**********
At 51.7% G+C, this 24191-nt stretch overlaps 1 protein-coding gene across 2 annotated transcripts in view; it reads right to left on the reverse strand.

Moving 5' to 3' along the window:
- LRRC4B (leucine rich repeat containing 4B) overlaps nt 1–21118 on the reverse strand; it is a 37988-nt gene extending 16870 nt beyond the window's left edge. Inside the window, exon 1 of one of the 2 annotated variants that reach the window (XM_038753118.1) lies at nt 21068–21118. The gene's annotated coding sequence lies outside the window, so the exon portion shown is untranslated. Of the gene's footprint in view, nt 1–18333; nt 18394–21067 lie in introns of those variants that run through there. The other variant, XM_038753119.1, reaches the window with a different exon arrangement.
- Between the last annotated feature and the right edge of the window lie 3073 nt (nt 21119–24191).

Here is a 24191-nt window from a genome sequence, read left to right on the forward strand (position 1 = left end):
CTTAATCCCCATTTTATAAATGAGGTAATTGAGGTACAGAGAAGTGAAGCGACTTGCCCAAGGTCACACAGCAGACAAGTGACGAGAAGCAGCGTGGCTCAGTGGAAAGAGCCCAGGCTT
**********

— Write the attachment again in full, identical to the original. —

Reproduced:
At 51.7% G+C, this 24191-nt stretch overlaps 1 protein-coding gene across 2 annotated transcripts in view; it reads right to left on the reverse strand.

Moving 5' to 3' along the window:
- LRRC4B (leucine rich repeat containing 4B) overlaps nt 1–21118 on the reverse strand; it is a 37988-nt gene extending 16870 nt beyond the window's left edge. Inside the window, exon 1 of one of the 2 annotated variants that reach the window (XM_038753118.1) lies at nt 21068–21118. The gene's annotated coding sequence lies outside the window, so the exon portion shown is untranslated. Of the gene's footprint in view, nt 1–18333; nt 18394–21067 lie in introns of those variants that run through there. The other variant, XM_038753119.1, reaches the window with a different exon arrangement.
- Between the last annotated feature and the right edge of the window lie 3073 nt (nt 21119–24191).

Here is a 24191-nt window from a genome sequence, read left to right on the forward strand (position 1 = left end):
CTTAATCCCCATTTTATAAATGAGGTAATTGAGGTACAGAGAAGTGAAGCGACTTGCCCAAGGTCACACAGCAGACAAGTGACGAGAAGCAGCGTGGCTCAGTGGAAAGAGCCCAGGCTT